Wherever you are coming from, reaching the natural limestone pools of Semuc Champey involves a long road trip, as it is lost in the center of Guatemala close to Lanquin. In our case, coming from Flores, close to Tikal and El Mirador, it is an official 8.5-hour bus ride, meaning 11.5 hours while converted to the local Guatemalan time management system.
We eventually arrive in the village of Lanquin, where we squeeze ourselves in the back of a pick up trucks which is loading as many passengers as possible. It sets off on roller-coaster-like dirt-roads for 30 minutes to cover the last 9 kilometers to our accommodation by Semuc Champey.
The lush forests are long gone along the road, and local farmers are taking care of their lands: bananas, chilly peppers, vegetable gardens… The Maya Q’eqchi’ people are poor and hard working: while men are working the fields on steep mountain slopes, women are cooking by their improvised food stalls by the side of the road. Not overly friendly at first, a “¡hola!” and a smile are enough to get a grin and an enthusiast response.
The mountainous landscape is superb: green mountain ridges resembling the back line of a dragon contrast with the perfectly blue sky, with the winding emerald river in the background.
Arriving at the park entrance the next morning, we head to the view point of El Mirador. It already sounds like it will be a steep one. Indeed, the trail resembles a giant staircase made of wood and carved natural stones. In the shade of the forest, we are gaining elevation, step by step. Local kids are offering us to buy some local chocolates, water or fruits. El Mirador is getting closer, and well worth the climb: a wooden platform overviews the turquoise-blue to emerald-green limestone pools, 400 meters below. The river flows from one pool to the next in small waterfalls. The gorge is stunning and already inviting us to jump in to cool down!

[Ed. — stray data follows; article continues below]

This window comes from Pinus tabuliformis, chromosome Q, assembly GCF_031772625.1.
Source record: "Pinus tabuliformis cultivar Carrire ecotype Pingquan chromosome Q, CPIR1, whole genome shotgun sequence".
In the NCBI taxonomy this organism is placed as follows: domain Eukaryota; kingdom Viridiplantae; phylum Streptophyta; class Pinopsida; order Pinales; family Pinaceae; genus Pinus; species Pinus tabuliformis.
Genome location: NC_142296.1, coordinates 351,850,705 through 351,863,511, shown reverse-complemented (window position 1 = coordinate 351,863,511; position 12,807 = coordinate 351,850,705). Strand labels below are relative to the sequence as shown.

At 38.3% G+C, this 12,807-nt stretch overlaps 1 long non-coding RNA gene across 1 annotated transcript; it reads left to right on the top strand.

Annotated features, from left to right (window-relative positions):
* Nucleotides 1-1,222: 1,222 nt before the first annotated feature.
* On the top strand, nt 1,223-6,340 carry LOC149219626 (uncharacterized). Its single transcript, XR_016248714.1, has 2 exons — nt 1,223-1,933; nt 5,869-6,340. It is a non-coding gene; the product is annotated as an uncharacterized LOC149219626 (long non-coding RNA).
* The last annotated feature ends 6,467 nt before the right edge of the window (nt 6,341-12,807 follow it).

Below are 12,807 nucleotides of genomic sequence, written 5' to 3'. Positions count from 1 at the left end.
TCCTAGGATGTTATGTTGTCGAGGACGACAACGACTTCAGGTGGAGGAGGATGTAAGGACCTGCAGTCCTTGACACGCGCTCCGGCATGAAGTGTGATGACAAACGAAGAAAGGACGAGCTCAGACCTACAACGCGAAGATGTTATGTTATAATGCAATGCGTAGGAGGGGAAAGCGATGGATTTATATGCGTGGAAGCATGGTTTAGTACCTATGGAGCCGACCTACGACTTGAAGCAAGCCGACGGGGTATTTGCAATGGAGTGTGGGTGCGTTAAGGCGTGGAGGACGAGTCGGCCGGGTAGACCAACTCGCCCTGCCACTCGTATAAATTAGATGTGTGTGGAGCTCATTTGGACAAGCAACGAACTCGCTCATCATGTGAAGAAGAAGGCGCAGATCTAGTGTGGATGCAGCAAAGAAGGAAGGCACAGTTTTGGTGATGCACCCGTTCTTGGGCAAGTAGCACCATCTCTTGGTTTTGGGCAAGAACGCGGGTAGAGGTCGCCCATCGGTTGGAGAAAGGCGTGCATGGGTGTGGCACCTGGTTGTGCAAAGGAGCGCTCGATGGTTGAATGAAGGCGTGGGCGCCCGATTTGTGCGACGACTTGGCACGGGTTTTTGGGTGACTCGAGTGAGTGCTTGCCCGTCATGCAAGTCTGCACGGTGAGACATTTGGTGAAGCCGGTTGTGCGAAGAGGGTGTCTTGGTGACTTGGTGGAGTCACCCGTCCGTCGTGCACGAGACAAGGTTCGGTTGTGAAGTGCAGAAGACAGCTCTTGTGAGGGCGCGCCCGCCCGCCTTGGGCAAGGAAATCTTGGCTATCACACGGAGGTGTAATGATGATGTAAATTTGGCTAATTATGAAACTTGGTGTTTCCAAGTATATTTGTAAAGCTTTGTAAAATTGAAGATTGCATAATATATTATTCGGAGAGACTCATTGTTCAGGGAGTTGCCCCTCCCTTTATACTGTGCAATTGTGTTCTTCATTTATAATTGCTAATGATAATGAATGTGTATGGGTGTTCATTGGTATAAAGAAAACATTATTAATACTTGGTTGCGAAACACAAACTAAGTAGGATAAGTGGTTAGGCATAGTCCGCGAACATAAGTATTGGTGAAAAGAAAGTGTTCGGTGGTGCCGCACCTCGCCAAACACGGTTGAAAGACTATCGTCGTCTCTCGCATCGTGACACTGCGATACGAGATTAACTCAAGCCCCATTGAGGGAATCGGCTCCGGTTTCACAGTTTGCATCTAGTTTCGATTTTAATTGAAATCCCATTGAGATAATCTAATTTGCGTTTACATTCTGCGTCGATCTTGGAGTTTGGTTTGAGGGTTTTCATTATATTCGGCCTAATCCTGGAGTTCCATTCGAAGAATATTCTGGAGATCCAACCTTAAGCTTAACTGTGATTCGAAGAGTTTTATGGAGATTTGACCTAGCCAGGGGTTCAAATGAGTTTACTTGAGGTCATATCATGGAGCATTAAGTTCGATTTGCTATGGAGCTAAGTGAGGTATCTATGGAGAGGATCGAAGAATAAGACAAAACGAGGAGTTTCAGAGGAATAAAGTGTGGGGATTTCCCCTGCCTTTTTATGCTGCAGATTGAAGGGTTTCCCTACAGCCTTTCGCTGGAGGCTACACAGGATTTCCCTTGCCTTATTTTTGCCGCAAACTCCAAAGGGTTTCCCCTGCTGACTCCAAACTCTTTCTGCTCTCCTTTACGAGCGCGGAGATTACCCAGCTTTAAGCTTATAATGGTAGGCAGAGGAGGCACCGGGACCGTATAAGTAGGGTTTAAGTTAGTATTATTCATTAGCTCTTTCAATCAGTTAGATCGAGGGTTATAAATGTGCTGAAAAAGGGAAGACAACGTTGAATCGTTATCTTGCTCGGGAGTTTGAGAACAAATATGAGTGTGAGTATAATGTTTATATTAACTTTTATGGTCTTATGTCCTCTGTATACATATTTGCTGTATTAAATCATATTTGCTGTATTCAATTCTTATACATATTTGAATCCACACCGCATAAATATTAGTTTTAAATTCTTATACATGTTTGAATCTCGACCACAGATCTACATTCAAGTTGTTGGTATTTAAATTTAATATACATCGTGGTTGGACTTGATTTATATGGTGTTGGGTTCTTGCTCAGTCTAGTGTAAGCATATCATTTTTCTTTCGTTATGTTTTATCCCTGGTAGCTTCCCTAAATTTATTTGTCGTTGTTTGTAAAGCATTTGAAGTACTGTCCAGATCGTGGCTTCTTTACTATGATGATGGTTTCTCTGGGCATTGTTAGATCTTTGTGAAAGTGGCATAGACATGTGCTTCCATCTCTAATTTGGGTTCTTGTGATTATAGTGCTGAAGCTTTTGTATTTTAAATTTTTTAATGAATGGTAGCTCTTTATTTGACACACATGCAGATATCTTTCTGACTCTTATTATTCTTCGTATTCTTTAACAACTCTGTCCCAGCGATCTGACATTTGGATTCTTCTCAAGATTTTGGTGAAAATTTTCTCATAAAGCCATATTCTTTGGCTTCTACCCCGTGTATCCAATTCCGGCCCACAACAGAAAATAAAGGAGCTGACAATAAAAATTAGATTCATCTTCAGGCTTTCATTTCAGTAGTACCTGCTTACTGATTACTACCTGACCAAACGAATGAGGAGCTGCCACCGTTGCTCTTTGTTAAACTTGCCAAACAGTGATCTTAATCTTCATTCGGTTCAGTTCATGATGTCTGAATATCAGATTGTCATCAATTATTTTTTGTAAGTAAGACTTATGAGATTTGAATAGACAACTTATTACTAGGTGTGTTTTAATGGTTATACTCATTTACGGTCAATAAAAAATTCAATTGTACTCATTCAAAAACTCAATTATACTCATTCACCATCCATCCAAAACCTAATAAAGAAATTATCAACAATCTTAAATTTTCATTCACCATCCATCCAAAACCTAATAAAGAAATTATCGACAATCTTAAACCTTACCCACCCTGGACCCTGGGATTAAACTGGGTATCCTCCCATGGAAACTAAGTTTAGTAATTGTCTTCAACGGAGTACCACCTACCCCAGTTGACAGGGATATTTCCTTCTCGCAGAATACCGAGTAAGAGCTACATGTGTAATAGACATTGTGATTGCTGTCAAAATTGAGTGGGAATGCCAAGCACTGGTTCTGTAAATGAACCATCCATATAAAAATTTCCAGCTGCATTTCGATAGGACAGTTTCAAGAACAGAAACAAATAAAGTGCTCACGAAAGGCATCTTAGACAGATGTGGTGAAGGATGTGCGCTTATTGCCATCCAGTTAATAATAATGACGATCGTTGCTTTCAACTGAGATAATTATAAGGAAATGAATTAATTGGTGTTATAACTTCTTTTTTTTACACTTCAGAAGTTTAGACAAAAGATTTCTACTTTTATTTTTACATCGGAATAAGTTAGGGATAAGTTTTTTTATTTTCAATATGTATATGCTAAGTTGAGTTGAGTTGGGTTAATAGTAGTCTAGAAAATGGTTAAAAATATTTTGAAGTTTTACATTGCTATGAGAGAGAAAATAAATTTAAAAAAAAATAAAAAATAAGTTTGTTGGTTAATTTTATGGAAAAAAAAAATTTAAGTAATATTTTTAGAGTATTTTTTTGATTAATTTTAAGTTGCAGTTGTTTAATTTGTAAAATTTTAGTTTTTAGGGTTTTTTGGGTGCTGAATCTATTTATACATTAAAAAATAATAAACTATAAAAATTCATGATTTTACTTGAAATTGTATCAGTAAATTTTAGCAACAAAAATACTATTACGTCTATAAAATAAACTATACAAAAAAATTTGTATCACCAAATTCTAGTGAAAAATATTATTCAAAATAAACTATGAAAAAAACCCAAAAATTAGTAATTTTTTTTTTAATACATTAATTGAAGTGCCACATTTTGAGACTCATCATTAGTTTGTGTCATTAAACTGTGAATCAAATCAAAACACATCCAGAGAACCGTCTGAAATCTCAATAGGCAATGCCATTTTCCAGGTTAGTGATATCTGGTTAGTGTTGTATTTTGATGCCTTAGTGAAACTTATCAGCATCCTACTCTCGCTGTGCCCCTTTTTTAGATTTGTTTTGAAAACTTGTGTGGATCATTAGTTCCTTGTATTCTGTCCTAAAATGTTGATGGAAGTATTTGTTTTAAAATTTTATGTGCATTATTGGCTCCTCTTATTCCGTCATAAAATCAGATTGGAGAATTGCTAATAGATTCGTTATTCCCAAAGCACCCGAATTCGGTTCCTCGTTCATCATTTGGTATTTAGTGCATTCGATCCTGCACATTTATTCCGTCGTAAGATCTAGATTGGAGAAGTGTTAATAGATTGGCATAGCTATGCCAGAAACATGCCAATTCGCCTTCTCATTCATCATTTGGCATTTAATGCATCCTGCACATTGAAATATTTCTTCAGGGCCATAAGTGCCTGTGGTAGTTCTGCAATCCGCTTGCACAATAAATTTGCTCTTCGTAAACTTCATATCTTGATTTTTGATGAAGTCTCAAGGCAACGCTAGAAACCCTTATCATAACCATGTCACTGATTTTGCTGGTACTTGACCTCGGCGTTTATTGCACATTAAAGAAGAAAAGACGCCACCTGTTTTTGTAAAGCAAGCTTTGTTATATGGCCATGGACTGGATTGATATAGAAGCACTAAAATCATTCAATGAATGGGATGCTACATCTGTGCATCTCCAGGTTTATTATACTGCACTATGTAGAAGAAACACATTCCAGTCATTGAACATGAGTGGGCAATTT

The way down to the pools is also sporty. The dinosaur-like screams of the howler monkeys passing from branches to branches resonate against the cliffs. About 700 meters further, the waterfalls can be heard and soon we find ourselves arriving at the highest pool. We spend our day jumping, diving, and sliding from rocks into the water making our way up and down the pools. While warming up in the sun, we wonder at the limestone cliffs covered in lush vegetation on each side of the river. We smile at the sight of the locals giving their best shots at a swimming attempt and are amused by teenage boys showing off their jumping skills to impress a few girls who are quietly bathing and taking selfies.
During this Christmas holiday, it was nice to see Guatemalan families having fun in these stunning pools, and even if the park was crowded, the sight remains superb. Tubing back to our accommodation in the Cahabón River and passing some challenging rapids, we are reminded of the reality of the country: beyond the photogenic Semuc Champey, we recognize some of the villagers who after a tough day in the fields have to wash their clothes and themselves in the river as they lack running water at home.
Marcella & Claire